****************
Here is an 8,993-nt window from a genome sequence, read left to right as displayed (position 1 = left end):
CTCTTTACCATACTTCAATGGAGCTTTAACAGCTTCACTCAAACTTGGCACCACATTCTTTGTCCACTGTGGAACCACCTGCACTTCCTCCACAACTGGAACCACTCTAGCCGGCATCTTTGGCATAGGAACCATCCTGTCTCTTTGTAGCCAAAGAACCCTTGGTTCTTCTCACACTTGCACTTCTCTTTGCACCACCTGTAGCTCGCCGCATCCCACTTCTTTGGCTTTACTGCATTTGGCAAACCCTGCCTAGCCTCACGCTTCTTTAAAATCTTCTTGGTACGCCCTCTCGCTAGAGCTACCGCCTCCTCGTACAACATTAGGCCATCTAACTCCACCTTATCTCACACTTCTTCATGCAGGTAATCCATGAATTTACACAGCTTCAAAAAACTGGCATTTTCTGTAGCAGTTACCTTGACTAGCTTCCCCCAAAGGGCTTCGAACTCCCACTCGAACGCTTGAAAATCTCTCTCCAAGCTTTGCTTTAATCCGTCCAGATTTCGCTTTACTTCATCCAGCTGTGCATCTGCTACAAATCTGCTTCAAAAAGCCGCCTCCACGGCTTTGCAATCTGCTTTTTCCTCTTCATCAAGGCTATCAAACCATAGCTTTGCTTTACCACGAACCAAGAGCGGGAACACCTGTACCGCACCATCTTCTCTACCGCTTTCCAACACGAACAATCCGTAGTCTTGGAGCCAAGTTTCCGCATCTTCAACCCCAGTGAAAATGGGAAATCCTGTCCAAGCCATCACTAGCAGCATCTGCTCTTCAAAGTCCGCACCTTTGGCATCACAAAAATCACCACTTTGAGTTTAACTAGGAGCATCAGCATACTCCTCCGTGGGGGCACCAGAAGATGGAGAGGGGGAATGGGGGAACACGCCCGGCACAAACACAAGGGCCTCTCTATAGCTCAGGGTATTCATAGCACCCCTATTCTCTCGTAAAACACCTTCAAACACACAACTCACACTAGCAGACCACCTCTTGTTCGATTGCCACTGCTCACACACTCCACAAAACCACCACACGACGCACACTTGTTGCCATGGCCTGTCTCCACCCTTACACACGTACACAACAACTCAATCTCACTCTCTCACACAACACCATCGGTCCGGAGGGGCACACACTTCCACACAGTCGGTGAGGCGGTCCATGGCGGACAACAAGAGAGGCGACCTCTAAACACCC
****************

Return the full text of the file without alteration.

Here is an 8,993-nt window from a genome sequence, read left to right as displayed (position 1 = left end):
CTCTTTACCATACTTCAATGGAGCTTTAACAGCTTCACTCAAACTTGGCACCACATTCTTTGTCCACTGTGGAACCACCTGCACTTCCTCCACAACTGGAACCACTCTAGCCGGCATCTTTGGCATAGGAACCATCCTGTCTCTTTGTAGCCAAAGAACCCTTGGTTCTTCTCACACTTGCACTTCTCTTTGCACCACCTGTAGCTCGCCGCATCCCACTTCTTTGGCTTTACTGCATTTGGCAAACCCTGCCTAGCCTCACGCTTCTTTAAAATCTTCTTGGTACGCCCTCTCGCTAGAGCTACCGCCTCCTCGTACAACATTAGGCCATCTAACTCCACCTTATCTCACACTTCTTCATGCAGGTAATCCATGAATTTACACAGCTTCAAAAAACTGGCATTTTCTGTAGCAGTTACCTTGACTAGCTTCCCCCAAAGGGCTTCGAACTCCCACTCGAACGCTTGAAAATCTCTCTCCAAGCTTTGCTTTAATCCGTCCAGATTTCGCTTTACTTCATCCAGCTGTGCATCTGCTACAAATCTGCTTCAAAAAGCCGCCTCCACGGCTTTGCAATCTGCTTTTTCCTCTTCATCAAGGCTATCAAACCATAGCTTTGCTTTACCACGAACCAAGAGCGGGAACACCTGTACCGCACCATCTTCTCTACCGCTTTCCAACACGAACAATCCGTAGTCTTGGAGCCAAGTTTCCGCATCTTCAACCCCAGTGAAAATGGGAAATCCTGTCCAAGCCATCACTAGCAGCATCTGCTCTTCAAAGTCCGCACCTTTGGCATCACAAAAATCACCACTTTGAGTTTAACTAGGAGCATCAGCATACTCCTCCGTGGGGGCACCAGAAGATGGAGAGGGGGAATGGGGGAACACGCCCGGCACAAACACAAGGGCCTCTCTATAGCTCAGGGTATTCATAGCACCCCTATTCTCTCGTAAAACACCTTCAAACACACAACTCACACTAGCAGACCACCTCTTGTTCGATTGCCACTGCTCACACACTCCACAAAACCACCACACGACGCACACTTGTTGCCATGGCCTGTCTCCACCCTTACACACGTACACAACAACTCAATCTCACTCTCTCACACAACACCATCGGTCCGGAGGGGCACACACTTCCACACAGTCGGTGAGGCGGTCCATGGCGGACAACAAGAGAGGCGACCTCTAAACACCC